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    Isn't it time for a 21st Century Pain assessment?

     

    ·      Heart Rate—Heart rate is usually elevated when a patient has intolerable pain, but just like any other objective measure, other factors may also come into play. If a patient is on a beta blocker, the heart rate response to pain may be masked. In addition, if a patient is hypovolemic, hyperthyroid, hypercarbic or has a hyper-dynamic neuroendocrine disorder, the heart rate may be misleading.

    ·      Blood Pressure—Blood pressure is usually elevated when a patient has intolerable pain. However, as with heart rate, other factors must be taken into consideration prior to attributing the elevated blood pressure to pain. In addition, all objective measurements should be compared to the patient’s pre-pain baseline. For example, if a patient had a baseline blood pressure of 160/90, then 160/90 would not be considered as an indication of acute pain with this individual.

     

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    ·      Pupil Size—It is an often-missed indicator of pain, however, pupil size may not only indicate severe pain, but also help guide narcotic de-escalation. For example, if a patient is in pain, there are increased circulating catecholamines from sympathetic stimulation. This leads to pupillary dilation. On the other hand, pinpoint pupils can indicate the central nervous system’s response to a therapeutic narcotic level. Can narcotics be titrated to pupil size? No, but pupil size can definitely be used as a guide in the treatment of acute pain.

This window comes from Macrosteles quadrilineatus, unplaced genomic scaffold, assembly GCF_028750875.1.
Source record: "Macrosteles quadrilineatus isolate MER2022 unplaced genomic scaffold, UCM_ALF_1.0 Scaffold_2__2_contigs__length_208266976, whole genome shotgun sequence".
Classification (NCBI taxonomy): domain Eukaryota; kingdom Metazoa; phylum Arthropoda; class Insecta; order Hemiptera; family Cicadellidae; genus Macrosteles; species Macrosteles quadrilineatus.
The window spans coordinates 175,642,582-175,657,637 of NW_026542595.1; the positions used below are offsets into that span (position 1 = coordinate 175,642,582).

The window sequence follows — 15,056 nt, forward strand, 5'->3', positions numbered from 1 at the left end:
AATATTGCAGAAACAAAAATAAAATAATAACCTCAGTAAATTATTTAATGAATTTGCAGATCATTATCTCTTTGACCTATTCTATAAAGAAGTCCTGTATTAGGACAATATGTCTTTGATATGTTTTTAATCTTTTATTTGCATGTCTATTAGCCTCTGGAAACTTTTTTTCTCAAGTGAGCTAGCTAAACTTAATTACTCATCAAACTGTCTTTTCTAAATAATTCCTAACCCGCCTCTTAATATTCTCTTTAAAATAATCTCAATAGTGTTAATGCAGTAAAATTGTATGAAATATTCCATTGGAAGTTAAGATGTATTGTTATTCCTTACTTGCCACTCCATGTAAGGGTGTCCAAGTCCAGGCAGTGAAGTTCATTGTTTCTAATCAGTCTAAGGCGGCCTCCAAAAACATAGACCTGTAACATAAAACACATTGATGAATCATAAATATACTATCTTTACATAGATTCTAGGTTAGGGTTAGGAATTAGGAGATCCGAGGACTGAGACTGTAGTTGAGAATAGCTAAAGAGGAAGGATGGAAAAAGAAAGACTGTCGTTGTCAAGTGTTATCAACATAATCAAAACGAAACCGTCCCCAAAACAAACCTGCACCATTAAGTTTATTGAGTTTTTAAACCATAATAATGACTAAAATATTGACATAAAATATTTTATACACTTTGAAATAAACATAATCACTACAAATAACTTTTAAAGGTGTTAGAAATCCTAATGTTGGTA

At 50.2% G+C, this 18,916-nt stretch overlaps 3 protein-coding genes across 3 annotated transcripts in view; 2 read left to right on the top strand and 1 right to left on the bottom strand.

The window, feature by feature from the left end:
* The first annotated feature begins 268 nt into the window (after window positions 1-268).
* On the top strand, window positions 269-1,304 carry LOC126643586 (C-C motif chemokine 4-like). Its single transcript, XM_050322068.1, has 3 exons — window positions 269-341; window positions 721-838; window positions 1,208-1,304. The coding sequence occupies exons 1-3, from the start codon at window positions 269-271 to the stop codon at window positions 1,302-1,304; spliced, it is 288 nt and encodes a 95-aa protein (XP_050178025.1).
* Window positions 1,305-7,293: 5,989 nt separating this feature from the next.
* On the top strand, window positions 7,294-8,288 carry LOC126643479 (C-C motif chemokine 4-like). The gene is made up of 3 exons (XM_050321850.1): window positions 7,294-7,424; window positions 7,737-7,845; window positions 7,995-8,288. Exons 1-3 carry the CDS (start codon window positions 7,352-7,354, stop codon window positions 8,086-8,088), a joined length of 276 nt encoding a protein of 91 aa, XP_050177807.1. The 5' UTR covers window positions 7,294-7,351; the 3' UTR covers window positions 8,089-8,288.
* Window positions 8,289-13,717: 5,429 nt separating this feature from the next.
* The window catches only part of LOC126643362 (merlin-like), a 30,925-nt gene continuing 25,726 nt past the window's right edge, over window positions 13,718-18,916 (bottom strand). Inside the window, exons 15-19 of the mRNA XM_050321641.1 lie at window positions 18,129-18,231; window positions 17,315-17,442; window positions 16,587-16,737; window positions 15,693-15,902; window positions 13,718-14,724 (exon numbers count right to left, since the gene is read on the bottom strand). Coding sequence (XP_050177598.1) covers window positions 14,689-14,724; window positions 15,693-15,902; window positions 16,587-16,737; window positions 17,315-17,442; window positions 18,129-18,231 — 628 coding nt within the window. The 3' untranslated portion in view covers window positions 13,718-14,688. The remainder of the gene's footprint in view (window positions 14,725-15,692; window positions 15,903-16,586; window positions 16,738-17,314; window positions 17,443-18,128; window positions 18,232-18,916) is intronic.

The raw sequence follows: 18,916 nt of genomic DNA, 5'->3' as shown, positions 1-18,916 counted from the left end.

Putting it all together

    Our first approach in the assessment of acute pain is to observe with critical attention the objective indicators of pain: heart rate, blood pressure, respiratory rate and pupil size. If your evaluation shows a patient who is resting quietly in bed with a heart rate of 60, blood pressure of 120/80, respiratory rate of 12, what then is your initial impression prior to asking for the patient’s “feeling?”

     

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    Based on the objective measures, I would maintain current analgesic levels. When asked, however, the patient does not respond how you would expect and rates their pain as intolerable. This is the dilemma facing healthcare providers on a daily basis and their resolution is to escalate analgesic therapy with opioids over 90% of the time.

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    Myles Gart MD
    Myles Gart, MD, MMM, is a member of the ASA Committee on Professional Liability, president and CEO of gartmd.com and a practicing ...

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